Flora Growth Corp. (NASDAQ: FLGC), an all-outdoor cultivator, manufacturer and distributor of global cannabis products and brands, announced today the appointment of Elshad Garayev to serve as Flora’s Chief Financial Officer, effective on the business day following the date on which the company files its mid-year financial results with the Securities and Exchange Commission. Until such time, Mr. Garayev will serve as Vice President of Finance and will work closely with Lee Leiderman, Flora’s current CFO, to ensure a smooth transition. Mr. Leiderman will then move into an advisory role with Flora in order to focus on his health and his family. Read more here.

Clever Leaves Holdings Inc.

Clever Leaves Holdings Inc. (NASDAQ: CLVR, CLVRW), a multinational operator and licensed producer of pharmaceutical-grade cannabinoids, announced today the continued expansion of the company’s partnership with European medical cannabis leader Cantourage GmbH to include supply of Clever Leaves’ second pharmaceutical-grade cannabis product, cultivated in the company’s Portugal Facilities, to the German medicinal cannabis market. Read more here.

Cannabotech

Cannabotech (CNTC.TA), an Israeli bio-med company which is engaged in the development of a botanical drug based on Cyathus striatus fungal extract and cannabinoids extracts from the cannabis plant, reports that further to an experiment in a cell model in April 2022, which proved that the fungus-cannabinoids combination kills pancreatic cancer cells with high efficacy of up to 100%. Read more here.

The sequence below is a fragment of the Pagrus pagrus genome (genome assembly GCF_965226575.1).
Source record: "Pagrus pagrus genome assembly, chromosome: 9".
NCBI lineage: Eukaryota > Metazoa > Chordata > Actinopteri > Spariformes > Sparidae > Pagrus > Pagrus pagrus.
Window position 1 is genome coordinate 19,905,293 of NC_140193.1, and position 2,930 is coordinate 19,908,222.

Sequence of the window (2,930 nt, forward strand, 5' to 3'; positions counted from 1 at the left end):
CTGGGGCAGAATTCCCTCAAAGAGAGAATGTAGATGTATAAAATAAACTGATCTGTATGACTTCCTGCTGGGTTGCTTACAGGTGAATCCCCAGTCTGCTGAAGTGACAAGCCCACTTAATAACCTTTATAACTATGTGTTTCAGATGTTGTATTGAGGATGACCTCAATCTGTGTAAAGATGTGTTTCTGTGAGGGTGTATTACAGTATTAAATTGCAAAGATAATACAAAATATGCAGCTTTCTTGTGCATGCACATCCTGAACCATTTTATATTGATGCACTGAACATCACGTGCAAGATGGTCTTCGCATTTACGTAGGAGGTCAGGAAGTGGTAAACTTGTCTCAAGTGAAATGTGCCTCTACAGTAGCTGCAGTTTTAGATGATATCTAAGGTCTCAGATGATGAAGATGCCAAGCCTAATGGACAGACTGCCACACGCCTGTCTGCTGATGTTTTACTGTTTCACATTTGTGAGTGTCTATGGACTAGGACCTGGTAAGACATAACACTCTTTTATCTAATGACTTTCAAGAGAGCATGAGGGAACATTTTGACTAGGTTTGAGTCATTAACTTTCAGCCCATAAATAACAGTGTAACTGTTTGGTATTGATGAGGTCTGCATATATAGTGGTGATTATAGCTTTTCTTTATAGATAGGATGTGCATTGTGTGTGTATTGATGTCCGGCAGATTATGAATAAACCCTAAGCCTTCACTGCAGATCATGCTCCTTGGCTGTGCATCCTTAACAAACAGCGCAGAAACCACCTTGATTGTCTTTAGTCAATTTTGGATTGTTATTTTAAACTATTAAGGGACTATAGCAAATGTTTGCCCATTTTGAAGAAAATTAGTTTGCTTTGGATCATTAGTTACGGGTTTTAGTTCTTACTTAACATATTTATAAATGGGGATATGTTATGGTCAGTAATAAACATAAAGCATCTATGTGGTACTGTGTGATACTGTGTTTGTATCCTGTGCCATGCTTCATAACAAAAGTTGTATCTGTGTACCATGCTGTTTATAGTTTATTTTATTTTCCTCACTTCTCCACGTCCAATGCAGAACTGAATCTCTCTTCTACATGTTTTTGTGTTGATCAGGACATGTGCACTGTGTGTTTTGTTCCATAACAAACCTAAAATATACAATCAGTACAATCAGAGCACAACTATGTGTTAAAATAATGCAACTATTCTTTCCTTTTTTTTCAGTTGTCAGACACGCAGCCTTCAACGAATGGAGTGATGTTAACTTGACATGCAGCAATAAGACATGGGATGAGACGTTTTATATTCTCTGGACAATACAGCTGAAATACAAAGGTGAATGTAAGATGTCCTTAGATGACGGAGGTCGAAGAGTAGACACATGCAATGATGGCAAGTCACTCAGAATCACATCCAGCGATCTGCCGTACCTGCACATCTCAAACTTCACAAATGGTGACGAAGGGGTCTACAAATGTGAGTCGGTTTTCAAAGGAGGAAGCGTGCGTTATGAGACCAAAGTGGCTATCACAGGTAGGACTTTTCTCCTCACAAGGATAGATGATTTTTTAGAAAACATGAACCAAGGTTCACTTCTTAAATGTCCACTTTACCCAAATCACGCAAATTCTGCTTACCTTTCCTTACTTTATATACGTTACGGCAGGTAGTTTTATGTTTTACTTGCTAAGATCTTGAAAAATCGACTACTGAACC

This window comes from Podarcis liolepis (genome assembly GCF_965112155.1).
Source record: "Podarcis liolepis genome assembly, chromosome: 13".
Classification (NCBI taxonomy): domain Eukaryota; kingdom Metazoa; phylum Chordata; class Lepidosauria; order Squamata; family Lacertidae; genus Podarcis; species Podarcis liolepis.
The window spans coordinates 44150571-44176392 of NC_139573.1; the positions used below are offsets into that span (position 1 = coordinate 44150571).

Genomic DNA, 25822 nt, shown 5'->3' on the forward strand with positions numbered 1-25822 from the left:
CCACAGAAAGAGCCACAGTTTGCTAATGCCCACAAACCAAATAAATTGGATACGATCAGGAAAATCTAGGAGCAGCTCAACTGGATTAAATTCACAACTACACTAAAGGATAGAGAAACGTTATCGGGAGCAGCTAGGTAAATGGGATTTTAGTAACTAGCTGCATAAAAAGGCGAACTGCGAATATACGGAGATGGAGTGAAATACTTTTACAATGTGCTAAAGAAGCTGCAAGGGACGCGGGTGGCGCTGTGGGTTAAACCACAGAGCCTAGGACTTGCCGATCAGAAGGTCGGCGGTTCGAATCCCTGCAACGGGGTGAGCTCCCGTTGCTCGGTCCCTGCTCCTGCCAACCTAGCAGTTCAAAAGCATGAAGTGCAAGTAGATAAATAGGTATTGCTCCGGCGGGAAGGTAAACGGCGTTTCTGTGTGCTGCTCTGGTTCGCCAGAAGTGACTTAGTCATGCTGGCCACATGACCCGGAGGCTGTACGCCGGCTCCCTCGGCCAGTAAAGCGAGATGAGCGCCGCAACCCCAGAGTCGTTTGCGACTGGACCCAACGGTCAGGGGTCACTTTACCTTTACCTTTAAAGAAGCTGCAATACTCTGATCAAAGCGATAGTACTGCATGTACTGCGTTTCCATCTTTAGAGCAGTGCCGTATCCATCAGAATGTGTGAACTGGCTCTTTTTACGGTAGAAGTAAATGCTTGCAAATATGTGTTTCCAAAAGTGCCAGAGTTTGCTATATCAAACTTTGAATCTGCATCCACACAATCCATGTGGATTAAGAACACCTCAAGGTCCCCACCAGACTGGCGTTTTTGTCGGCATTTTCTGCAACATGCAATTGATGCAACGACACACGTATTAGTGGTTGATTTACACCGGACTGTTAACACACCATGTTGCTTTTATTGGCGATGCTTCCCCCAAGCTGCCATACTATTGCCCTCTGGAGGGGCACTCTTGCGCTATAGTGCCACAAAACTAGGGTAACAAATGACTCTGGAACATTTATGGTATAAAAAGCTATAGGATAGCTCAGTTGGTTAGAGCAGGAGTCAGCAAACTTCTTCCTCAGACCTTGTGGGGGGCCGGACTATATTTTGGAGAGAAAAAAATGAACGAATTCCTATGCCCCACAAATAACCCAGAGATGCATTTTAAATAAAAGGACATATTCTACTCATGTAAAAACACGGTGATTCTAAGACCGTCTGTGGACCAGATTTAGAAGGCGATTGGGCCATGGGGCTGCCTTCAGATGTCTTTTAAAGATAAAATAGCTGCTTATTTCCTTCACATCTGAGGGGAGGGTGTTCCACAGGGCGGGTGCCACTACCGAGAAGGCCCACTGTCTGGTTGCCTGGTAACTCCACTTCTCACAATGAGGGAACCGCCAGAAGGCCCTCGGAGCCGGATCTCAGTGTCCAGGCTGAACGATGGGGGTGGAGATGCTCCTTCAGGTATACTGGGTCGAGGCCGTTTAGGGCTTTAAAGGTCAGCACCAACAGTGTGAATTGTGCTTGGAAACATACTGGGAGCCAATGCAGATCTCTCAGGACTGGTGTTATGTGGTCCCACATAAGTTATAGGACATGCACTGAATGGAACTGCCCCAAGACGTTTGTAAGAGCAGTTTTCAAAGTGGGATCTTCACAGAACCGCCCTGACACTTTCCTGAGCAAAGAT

Dave HodesJune 27, 2022
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In Oregon, when voters approved Ballot Measure 109 calling for the legalization of psilocybin in November 2020, there was a silent hurrah throughout the state among people who took magic mushrooms for fun that went something like this: “Now we can go in to a psilocybin store and get a few grams of ‘shrooms—or maybe a handful—for the next concert.”

But that wasn’t the case. The measure was created to provide psilocybin for mental health therapy. It was strictly medicine. Wasn’t it?

Sometime early next year, if all goes according to plan, anyone over 21 will be able to go into a store in the state and buy magic mushrooms. But then they would have to sit through an “administration session” as a client of the facility, where they would consume and experience the effects of psilocybin under the supervision of a licensed psilocybin service facilitator. An “integration session” would follow where the client and a psilocybin service facilitator would discuss the experience.

It’s all pretty much just an extended doctor’s office visit, and brings into sharp focus what some believe to be the hollow victory of the state’s recreational psilocybin legalization: They are not for recreation at all.

Right now, the state is still in the process of setting up all the details of this psilocybin buying/selling/experiencing program. This includes: establishing rules by the end of the year; securing and customizing a product tracking system; creating an equity and justice centered approach to background checks; continuing to hire licensing and compliance teams; supporting the Oregon Psilocybin Advisory Board and subcommittees; creating education and training for their regulatory community and the public; and more.